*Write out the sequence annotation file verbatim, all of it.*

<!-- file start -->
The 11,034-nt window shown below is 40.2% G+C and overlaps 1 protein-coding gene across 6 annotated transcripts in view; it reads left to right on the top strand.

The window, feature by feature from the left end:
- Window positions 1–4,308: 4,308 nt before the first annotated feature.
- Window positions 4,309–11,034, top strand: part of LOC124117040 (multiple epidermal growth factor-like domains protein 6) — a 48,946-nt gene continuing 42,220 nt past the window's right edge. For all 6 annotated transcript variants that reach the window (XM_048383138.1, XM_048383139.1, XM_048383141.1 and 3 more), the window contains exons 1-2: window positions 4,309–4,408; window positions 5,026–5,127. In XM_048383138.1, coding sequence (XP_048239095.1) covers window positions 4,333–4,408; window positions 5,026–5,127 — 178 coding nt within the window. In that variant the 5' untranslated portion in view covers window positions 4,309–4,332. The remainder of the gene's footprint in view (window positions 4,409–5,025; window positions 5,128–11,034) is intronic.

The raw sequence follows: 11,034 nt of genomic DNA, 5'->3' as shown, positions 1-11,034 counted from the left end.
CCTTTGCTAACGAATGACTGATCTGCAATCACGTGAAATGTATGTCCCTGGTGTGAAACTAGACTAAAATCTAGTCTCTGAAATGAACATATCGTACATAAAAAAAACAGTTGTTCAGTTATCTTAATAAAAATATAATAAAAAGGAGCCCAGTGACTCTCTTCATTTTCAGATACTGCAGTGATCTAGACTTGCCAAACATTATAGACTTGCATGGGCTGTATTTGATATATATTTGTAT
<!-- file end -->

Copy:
The 11,034-nt window shown below is 40.2% G+C and overlaps 1 protein-coding gene across 6 annotated transcripts in view; it reads left to right on the top strand.

The window, feature by feature from the left end:
- Window positions 1–4,308: 4,308 nt before the first annotated feature.
- Window positions 4,309–11,034, top strand: part of LOC124117040 (multiple epidermal growth factor-like domains protein 6) — a 48,946-nt gene continuing 42,220 nt past the window's right edge. For all 6 annotated transcript variants that reach the window (XM_048383138.1, XM_048383139.1, XM_048383141.1 and 3 more), the window contains exons 1-2: window positions 4,309–4,408; window positions 5,026–5,127. In XM_048383138.1, coding sequence (XP_048239095.1) covers window positions 4,333–4,408; window positions 5,026–5,127 — 178 coding nt within the window. In that variant the 5' untranslated portion in view covers window positions 4,309–4,332. The remainder of the gene's footprint in view (window positions 4,409–5,025; window positions 5,128–11,034) is intronic.

The raw sequence follows: 11,034 nt of genomic DNA, 5'->3' as shown, positions 1-11,034 counted from the left end.
CCTTTGCTAACGAATGACTGATCTGCAATCACGTGAAATGTATGTCCCTGGTGTGAAACTAGACTAAAATCTAGTCTCTGAAATGAACATATCGTACATAAAAAAAACAGTTGTTCAGTTATCTTAATAAAAATATAATAAAAAGGAGCCCAGTGACTCTCTTCATTTTCAGATACTGCAGTGATCTAGACTTGCCAAACATTATAGACTTGCATGGGCTGTATTTGATATATATTTGTAT